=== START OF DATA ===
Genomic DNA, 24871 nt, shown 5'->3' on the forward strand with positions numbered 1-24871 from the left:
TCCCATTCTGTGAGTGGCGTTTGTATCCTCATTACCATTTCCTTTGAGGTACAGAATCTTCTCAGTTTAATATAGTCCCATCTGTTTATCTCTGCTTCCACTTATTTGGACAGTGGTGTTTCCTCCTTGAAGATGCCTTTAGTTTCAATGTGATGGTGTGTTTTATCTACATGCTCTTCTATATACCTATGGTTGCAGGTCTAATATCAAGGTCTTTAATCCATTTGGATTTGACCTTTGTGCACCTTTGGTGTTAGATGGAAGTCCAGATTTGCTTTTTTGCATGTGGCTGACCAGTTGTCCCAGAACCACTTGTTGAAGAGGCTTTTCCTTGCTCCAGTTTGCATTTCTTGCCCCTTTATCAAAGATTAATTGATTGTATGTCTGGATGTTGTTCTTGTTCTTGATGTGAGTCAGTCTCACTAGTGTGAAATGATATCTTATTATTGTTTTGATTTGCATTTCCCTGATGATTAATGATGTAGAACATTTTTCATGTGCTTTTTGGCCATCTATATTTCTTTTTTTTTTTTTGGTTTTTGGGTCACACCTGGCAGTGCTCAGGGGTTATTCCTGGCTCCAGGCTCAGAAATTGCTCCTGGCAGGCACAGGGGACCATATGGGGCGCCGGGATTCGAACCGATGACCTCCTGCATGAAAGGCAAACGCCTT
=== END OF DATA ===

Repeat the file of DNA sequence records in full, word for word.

Genomic DNA, 24871 nt, shown 5'->3' on the forward strand with positions numbered 1-24871 from the left:
TCCCATTCTGTGAGTGGCGTTTGTATCCTCATTACCATTTCCTTTGAGGTACAGAATCTTCTCAGTTTAATATAGTCCCATCTGTTTATCTCTGCTTCCACTTATTTGGACAGTGGTGTTTCCTCCTTGAAGATGCCTTTAGTTTCAATGTGATGGTGTGTTTTATCTACATGCTCTTCTATATACCTATGGTTGCAGGTCTAATATCAAGGTCTTTAATCCATTTGGATTTGACCTTTGTGCACCTTTGGTGTTAGATGGAAGTCCAGATTTGCTTTTTTGCATGTGGCTGACCAGTTGTCCCAGAACCACTTGTTGAAGAGGCTTTTCCTTGCTCCAGTTTGCATTTCTTGCCCCTTTATCAAAGATTAATTGATTGTATGTCTGGATGTTGTTCTTGTTCTTGATGTGAGTCAGTCTCACTAGTGTGAAATGATATCTTATTATTGTTTTGATTTGCATTTCCCTGATGATTAATGATGTAGAACATTTTTCATGTGCTTTTTGGCCATCTATATTTCTTTTTTTTTTTTTGGTTTTTGGGTCACACCTGGCAGTGCTCAGGGGTTATTCCTGGCTCCAGGCTCAGAAATTGCTCCTGGCAGGCACAGGGGACCATATGGGGCGCCGGGATTCGAACCGATGACCTCCTGCATGAAAGGCAAACGCCTT